I'm not an opengl expert, and, as a novice, I prefer to practice a little bit with the old opengl just to be sure to understand correctly the basic concept of computer graphics before deal with shaders and modern opengl (3.x). I don't want to start a flame with this so I'll go through my question. I just know that what I'm using is deprecated.

What I wanto to render is this:

enter image description here

and I'm drawing it using this piece of code:

// draw grid
drawGrid(10, 1);

// draw a teapot
glTranslatef(modelPosition[0], modelPosition[1], modelPosition[2]);
glRotatef(modelAngle[0], 1, 0, 0);
glRotatef(modelAngle[1], 0, 1, 0);
glRotatef(modelAngle[2], 0, 0, 1);

Now, I'd like to replace the last glTranslatef and glRotatef with matrixes, and I'm doing in this way:

Matrix4 _matrixModel;
_matrixModel.translate(modelPosition[0], modelPosition[1], modelPosition[2]);


And I don't see anymore the teapot. So I thought that this _matrixModel is not complete because it is only the model matrix and I need a modelview so I have to multiply it with the projection matrix but.. this is what I get:

enter image description here

where am I wrong?


3 Answers 3


So I thought that this _matrixModel is not complete because it is only the model matrix and I need a modelview so I have to multiply it with the projection matrix but.

Not quite. You also have to multiply it with the view matrix. The model matrix transforms coordinates from model (or object) space to world space. The view matrix then transforms them from world space to camera (or eye) space. Then the projection matrix is used to transform coordinates in camera space to projection space.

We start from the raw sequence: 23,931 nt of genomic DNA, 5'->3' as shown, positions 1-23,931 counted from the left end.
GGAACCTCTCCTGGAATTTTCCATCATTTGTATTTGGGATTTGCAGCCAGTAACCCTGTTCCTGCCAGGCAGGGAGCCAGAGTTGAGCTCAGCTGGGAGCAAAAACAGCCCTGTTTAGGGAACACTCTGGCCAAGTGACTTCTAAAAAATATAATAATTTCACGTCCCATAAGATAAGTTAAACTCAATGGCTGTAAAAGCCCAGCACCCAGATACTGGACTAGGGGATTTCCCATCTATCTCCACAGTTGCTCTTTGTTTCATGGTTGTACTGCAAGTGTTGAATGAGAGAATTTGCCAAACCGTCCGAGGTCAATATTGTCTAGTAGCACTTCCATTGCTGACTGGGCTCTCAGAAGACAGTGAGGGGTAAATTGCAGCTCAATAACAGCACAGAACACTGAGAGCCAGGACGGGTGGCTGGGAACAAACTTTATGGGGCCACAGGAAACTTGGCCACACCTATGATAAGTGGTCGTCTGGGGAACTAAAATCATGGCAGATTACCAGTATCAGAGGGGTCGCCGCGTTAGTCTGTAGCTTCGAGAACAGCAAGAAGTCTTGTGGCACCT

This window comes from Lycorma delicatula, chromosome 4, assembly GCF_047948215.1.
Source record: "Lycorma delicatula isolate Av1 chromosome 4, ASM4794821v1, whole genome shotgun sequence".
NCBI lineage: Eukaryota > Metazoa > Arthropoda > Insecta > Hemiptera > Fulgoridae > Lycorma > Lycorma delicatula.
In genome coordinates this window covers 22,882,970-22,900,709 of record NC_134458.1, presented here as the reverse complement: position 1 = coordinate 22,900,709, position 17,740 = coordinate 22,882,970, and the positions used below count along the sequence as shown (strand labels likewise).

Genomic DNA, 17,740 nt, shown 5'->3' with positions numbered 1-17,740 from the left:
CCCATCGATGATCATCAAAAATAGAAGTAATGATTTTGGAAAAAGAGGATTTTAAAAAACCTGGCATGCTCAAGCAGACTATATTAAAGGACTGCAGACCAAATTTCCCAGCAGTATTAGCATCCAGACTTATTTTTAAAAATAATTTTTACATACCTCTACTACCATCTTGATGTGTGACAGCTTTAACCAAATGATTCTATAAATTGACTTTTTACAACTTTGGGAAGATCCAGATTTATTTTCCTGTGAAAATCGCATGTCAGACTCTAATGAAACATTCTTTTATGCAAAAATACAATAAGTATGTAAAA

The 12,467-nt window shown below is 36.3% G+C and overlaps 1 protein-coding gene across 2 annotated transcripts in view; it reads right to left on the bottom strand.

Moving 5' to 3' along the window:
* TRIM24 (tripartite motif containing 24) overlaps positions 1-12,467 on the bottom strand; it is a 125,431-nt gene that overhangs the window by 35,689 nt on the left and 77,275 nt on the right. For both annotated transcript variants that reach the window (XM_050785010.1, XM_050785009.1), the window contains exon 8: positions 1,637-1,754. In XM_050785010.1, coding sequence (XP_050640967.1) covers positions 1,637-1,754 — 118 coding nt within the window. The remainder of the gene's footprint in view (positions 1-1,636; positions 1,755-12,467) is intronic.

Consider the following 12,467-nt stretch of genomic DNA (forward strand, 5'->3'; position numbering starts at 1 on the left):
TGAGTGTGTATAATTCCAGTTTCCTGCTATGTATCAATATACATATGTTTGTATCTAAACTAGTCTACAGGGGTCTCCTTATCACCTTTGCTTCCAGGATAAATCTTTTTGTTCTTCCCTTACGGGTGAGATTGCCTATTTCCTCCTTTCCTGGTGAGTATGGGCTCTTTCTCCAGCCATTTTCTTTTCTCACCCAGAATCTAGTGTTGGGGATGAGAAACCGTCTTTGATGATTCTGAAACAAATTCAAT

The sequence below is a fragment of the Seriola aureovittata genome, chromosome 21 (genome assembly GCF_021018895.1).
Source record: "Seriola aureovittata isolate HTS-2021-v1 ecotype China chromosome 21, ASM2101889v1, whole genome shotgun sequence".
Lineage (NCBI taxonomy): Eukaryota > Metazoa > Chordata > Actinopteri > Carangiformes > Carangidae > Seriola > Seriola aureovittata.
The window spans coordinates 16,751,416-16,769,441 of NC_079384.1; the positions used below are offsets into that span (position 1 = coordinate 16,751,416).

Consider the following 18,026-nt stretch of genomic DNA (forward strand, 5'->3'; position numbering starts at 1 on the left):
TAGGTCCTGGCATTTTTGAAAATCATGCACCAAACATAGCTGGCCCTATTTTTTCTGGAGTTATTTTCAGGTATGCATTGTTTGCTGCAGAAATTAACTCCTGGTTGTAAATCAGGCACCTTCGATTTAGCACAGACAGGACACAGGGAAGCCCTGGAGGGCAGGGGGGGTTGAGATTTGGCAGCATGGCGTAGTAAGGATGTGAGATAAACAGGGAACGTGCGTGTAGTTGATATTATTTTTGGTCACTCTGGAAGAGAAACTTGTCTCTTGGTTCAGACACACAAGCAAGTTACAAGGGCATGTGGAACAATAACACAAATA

See also this question on stackoverflow. And also the article linked therein.

The view matrix is what for example gluLookAt produces. See here for documentation about that function and what the matrix looks like.

If you have a camera object, that has a model matrix like other objects, the view matrix would be just the inverse of that model matrix.


Translate after rotation. If you rotate while the object is still in object-space, it will rotate the object around its center.

If you rotate after it's been translated into world-space you're in for a real nasty surprise. More often than not, the object will rotate its way off-screen. In short, if you want to rotate an object around the object's center, then the object has to be centered at the origin.

This is a very common problem, I would suggest you lookup rotation around an arbitrary point for a more thorough understanding.

Also, why are you loading the transpose matrix? Is your matrix math library row-major for some reason? I'd suggest you use glm at that point...

  • \$\begingroup\$ yes it is row major \$\endgroup\$
    – nkint
    Sep 5, 2013 at 8:18

don't omit the pushMatrix and popMatrix and use glMultMatrix instead of glLoadMatrix. Otherwise you throw away all your camera information that was used to draw the grid.



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